Have you noticed a decline in the number of birds flying around our area? I have. Over the last few years, it seems I see fewer birds on a day-to-day basis, and during migratory periods the passing flocks seem smaller too. In looking into it, I learned that of approximately 10,400 known species of birds around the world, 78% are declining and 22% are nearly threatened or threatened with extinction.

Subtle changes to the environment are occurring daily, and many of us just don’t notice. Additional research shows songbirds are literally shrinking in size. In the journal Ecology Letters, scientists reported on the measurements of more than 70,000 birds, representing 52 species collected from 1978 to 2016. The observed changes included shrinking body size and lengthening of wings.

The cause for these changes? Global warming is cited with confidence. Scientists elaborated that warm-blooded animals are generally larger in cold climates and smaller in warm climates because more compact creatures usually release heat more quickly. Longer wings enable birds to continue to make their growing migratory journeys.

As our world changes, birds are not the only living things struggling to thrive. According to the Center for Biological Diversity, “our planet is now in the midst of its sixth mass extinction of plants and animals.” Some argue that extinctions are natural phenomena that occur occasionally throughout time. While this is true, the extremely rapid rates of extinction we are witnessing today are alarming. Today, scientists confidently state that the current mass extinction crisis is caused primarily by human activity that pollutes ecosystems, reduces natural habitat, and creates global warming. Every day, we learn about the increasing effects of climate change on global communities and natural environments.

Scientists and activists have been calling for action to mitigate climate impact for decades. The Paris Agreement under the United Nations Framework Convention on Climate Change signed in 2016 lists 195 participating nations. Yet, our global actions to date have not been swift or comprehensive enough to slow or reduce global warming. And, frankly, we are running out of time.

“You have stolen my dreams and my childhood with your empty words. And yet I’m one of the lucky ones. People are suffering. People are dying. Entire ecosystems are collapsing. We are in the beginning of a mass extinction, and all you can talk about is money and fairy tales of eternal economic growth. How dare you!”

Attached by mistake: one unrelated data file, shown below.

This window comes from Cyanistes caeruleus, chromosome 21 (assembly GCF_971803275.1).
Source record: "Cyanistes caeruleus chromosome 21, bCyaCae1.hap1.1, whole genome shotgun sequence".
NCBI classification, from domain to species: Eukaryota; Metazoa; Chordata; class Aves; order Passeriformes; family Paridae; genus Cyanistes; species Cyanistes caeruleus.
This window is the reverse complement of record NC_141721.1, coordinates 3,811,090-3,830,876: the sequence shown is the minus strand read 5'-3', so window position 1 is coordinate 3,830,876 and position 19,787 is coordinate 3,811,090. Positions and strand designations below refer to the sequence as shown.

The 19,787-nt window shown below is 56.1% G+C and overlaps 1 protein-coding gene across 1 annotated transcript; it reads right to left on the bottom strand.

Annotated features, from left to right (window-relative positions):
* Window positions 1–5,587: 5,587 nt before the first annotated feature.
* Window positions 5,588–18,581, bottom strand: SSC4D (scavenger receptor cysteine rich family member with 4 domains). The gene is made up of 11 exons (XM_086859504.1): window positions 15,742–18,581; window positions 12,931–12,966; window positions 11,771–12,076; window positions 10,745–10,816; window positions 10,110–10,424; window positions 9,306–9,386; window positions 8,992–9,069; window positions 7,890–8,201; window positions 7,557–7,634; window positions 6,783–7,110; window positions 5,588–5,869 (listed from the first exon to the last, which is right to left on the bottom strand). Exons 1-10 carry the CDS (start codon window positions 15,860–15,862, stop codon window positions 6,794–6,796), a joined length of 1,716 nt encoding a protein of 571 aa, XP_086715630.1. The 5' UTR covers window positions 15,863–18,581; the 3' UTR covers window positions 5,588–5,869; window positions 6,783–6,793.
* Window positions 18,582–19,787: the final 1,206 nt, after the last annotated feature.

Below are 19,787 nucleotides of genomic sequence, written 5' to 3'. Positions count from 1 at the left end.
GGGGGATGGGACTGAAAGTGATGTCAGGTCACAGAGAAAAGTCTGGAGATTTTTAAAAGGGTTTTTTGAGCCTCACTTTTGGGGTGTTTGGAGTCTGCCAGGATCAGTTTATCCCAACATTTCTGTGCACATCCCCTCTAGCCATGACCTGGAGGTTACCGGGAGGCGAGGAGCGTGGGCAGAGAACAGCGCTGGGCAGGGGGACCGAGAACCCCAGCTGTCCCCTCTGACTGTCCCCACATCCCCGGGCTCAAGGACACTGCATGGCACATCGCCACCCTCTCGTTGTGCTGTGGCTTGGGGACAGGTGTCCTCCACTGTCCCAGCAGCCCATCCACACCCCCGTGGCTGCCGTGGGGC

Swedish environmental activist Greta Thunberg on climate change in her address to the UN Climate Action Summit in September 2019

So, as we move into this holiday season and prepare resolutions for a new year, I ask what can we do both individually and professionally to address climate change now and every day forward?

How will you live more sustainably on campus and at home? How might we engage students more in and out of class and through research on climate change? How can we work with the City of Chico and area communities to address environmental, social, and economic impacts from climate change?

I believe a good start would be to take part in the Global Climate Strike scheduled from 9 a.m. to 4:30 p.m. December 6, at Trinity Commons, as organized by the Sunrise Movement Chico student organization. I’ll be there and hope you’ll consider joining me. Together, we can make a statement that we cannot continue business as usual. We must work to change our world today.

A strike is one way to make a statement, but it is merely a start. As a University, we are committed to taking actions, and we have already begun to increase efforts to address the impacts of climate change under our new Strategic Priority of Resilient and Sustainable Systems. We acknowledge that we have been doing good sustainability work on campus and in the community for quite a while, but it is time to ramp up our intentions and do better. The gravity of the effects of climate change is the clarion call for greater action.

We are committed to being climate neutral by 2030, and to increasing awareness that our individual and collective actions have impact regionally, nationally, and globally. We also pledge to be wise stewards of resources and to embrace sustainability as a way of living. We will integrate sustainability into our curriculum, research, and campus operations to better serve not only our students but the greater world.

As a people’s university, we will exercise greater leadership in local and global communities by sharing our research, knowledge, practice, and informed graduates to help create a more vibrant and sustainable future.

Together, let’s embrace that which we are doing well and reinvigorate our commitments and efforts to reduce our carbon footprint, stabilize our ecosystems, and improve our social well-being. I wish you the season’s best and look forward to joining you in making a difference in 2020.

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